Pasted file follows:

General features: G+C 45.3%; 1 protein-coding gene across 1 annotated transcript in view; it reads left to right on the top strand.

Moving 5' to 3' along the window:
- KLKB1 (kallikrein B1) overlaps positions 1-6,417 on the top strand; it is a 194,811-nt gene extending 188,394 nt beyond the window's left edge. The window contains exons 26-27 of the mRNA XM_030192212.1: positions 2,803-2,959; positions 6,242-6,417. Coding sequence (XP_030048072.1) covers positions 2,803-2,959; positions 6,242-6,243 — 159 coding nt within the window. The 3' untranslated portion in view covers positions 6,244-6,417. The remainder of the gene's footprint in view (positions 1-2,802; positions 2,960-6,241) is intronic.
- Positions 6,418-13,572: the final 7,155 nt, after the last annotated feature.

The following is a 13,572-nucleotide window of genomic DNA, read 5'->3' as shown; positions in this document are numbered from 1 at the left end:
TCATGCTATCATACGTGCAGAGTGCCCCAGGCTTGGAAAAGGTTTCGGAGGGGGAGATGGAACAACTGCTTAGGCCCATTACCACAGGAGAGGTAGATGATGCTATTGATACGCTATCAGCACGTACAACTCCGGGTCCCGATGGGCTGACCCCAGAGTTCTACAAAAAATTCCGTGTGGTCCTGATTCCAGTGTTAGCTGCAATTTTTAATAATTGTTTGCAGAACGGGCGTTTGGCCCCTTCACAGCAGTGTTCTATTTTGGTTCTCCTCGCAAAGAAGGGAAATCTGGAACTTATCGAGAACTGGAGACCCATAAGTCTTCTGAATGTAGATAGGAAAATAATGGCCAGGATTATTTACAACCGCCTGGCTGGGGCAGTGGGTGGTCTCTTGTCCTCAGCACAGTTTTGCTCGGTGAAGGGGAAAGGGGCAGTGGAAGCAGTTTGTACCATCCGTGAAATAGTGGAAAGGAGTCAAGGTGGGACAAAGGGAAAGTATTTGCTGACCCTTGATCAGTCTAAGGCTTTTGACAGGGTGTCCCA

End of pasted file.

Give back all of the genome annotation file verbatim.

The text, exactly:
General features: G+C 45.3%; 1 protein-coding gene across 1 annotated transcript in view; it reads left to right on the top strand.

Moving 5' to 3' along the window:
- KLKB1 (kallikrein B1) overlaps positions 1-6,417 on the top strand; it is a 194,811-nt gene extending 188,394 nt beyond the window's left edge. The window contains exons 26-27 of the mRNA XM_030192212.1: positions 2,803-2,959; positions 6,242-6,417. Coding sequence (XP_030048072.1) covers positions 2,803-2,959; positions 6,242-6,243 — 159 coding nt within the window. The 3' untranslated portion in view covers positions 6,244-6,417. The remainder of the gene's footprint in view (positions 1-2,802; positions 2,960-6,241) is intronic.
- Positions 6,418-13,572: the final 7,155 nt, after the last annotated feature.

The following is a 13,572-nucleotide window of genomic DNA, read 5'->3' as shown; positions in this document are numbered from 1 at the left end:
TCATGCTATCATACGTGCAGAGTGCCCCAGGCTTGGAAAAGGTTTCGGAGGGGGAGATGGAACAACTGCTTAGGCCCATTACCACAGGAGAGGTAGATGATGCTATTGATACGCTATCAGCACGTACAACTCCGGGTCCCGATGGGCTGACCCCAGAGTTCTACAAAAAATTCCGTGTGGTCCTGATTCCAGTGTTAGCTGCAATTTTTAATAATTGTTTGCAGAACGGGCGTTTGGCCCCTTCACAGCAGTGTTCTATTTTGGTTCTCCTCGCAAAGAAGGGAAATCTGGAACTTATCGAGAACTGGAGACCCATAAGTCTTCTGAATGTAGATAGGAAAATAATGGCCAGGATTATTTACAACCGCCTGGCTGGGGCAGTGGGTGGTCTCTTGTCCTCAGCACAGTTTTGCTCGGTGAAGGGGAAAGGGGCAGTGGAAGCAGTTTGTACCATCCGTGAAATAGTGGAAAGGAGTCAAGGTGGGACAAAGGGAAAGTATTTGCTGACCCTTGATCAGTCTAAGGCTTTTGACAGGGTGTCCCA